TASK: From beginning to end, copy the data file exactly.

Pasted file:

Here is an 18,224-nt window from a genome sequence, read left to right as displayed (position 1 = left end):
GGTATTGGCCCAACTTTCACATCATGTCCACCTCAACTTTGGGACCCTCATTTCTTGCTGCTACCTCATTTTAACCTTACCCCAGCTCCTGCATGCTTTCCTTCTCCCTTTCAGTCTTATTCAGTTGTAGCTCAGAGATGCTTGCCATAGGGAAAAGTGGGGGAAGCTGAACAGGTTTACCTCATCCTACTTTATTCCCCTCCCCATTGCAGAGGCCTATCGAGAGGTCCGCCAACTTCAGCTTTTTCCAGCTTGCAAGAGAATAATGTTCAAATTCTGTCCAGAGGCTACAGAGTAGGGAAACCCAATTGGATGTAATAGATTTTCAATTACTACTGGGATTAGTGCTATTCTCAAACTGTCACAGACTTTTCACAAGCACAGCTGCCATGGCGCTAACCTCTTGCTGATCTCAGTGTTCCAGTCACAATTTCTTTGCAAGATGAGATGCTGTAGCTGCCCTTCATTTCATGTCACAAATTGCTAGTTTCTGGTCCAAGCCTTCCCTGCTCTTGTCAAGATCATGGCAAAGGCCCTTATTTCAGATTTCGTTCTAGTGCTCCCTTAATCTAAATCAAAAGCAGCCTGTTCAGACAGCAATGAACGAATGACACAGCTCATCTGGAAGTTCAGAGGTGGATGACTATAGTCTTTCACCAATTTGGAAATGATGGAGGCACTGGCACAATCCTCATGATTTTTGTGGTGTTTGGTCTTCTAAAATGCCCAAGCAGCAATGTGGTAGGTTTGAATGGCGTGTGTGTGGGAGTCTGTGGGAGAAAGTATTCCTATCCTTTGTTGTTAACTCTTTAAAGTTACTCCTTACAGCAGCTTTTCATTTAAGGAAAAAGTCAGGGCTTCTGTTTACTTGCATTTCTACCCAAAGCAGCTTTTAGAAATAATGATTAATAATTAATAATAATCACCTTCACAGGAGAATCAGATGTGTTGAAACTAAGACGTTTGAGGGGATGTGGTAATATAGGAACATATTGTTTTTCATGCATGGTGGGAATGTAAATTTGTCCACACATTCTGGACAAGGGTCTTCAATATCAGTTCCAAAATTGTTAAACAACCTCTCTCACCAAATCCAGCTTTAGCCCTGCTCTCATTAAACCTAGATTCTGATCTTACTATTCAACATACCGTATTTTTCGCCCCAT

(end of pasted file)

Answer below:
Here is an 18,224-nt window from a genome sequence, read left to right as displayed (position 1 = left end):
GGTATTGGCCCAACTTTCACATCATGTCCACCTCAACTTTGGGACCCTCATTTCTTGCTGCTACCTCATTTTAACCTTACCCCAGCTCCTGCATGCTTTCCTTCTCCCTTTCAGTCTTATTCAGTTGTAGCTCAGAGATGCTTGCCATAGGGAAAAGTGGGGGAAGCTGAACAGGTTTACCTCATCCTACTTTATTCCCCTCCCCATTGCAGAGGCCTATCGAGAGGTCCGCCAACTTCAGCTTTTTCCAGCTTGCAAGAGAATAATGTTCAAATTCTGTCCAGAGGCTACAGAGTAGGGAAACCCAATTGGATGTAATAGATTTTCAATTACTACTGGGATTAGTGCTATTCTCAAACTGTCACAGACTTTTCACAAGCACAGCTGCCATGGCGCTAACCTCTTGCTGATCTCAGTGTTCCAGTCACAATTTCTTTGCAAGATGAGATGCTGTAGCTGCCCTTCATTTCATGTCACAAATTGCTAGTTTCTGGTCCAAGCCTTCCCTGCTCTTGTCAAGATCATGGCAAAGGCCCTTATTTCAGATTTCGTTCTAGTGCTCCCTTAATCTAAATCAAAAGCAGCCTGTTCAGACAGCAATGAACGAATGACACAGCTCATCTGGAAGTTCAGAGGTGGATGACTATAGTCTTTCACCAATTTGGAAATGATGGAGGCACTGGCACAATCCTCATGATTTTTGTGGTGTTTGGTCTTCTAAAATGCCCAAGCAGCAATGTGGTAGGTTTGAATGGCGTGTGTGTGGGAGTCTGTGGGAGAAAGTATTCCTATCCTTTGTTGTTAACTCTTTAAAGTTACTCCTTACAGCAGCTTTTCATTTAAGGAAAAAGTCAGGGCTTCTGTTTACTTGCATTTCTACCCAAAGCAGCTTTTAGAAATAATGATTAATAATTAATAATAATCACCTTCACAGGAGAATCAGATGTGTTGAAACTAAGACGTTTGAGGGGATGTGGTAATATAGGAACATATTGTTTTTCATGCATGGTGGGAATGTAAATTTGTCCACACATTCTGGACAAGGGTCTTCAATATCAGTTCCAAAATTGTTAAACAACCTCTCTCACCAAATCCAGCTTTAGCCCTGCTCTCATTAAACCTAGATTCTGATCTTACTATTCAACATACCGTATTTTTCGCCCCAT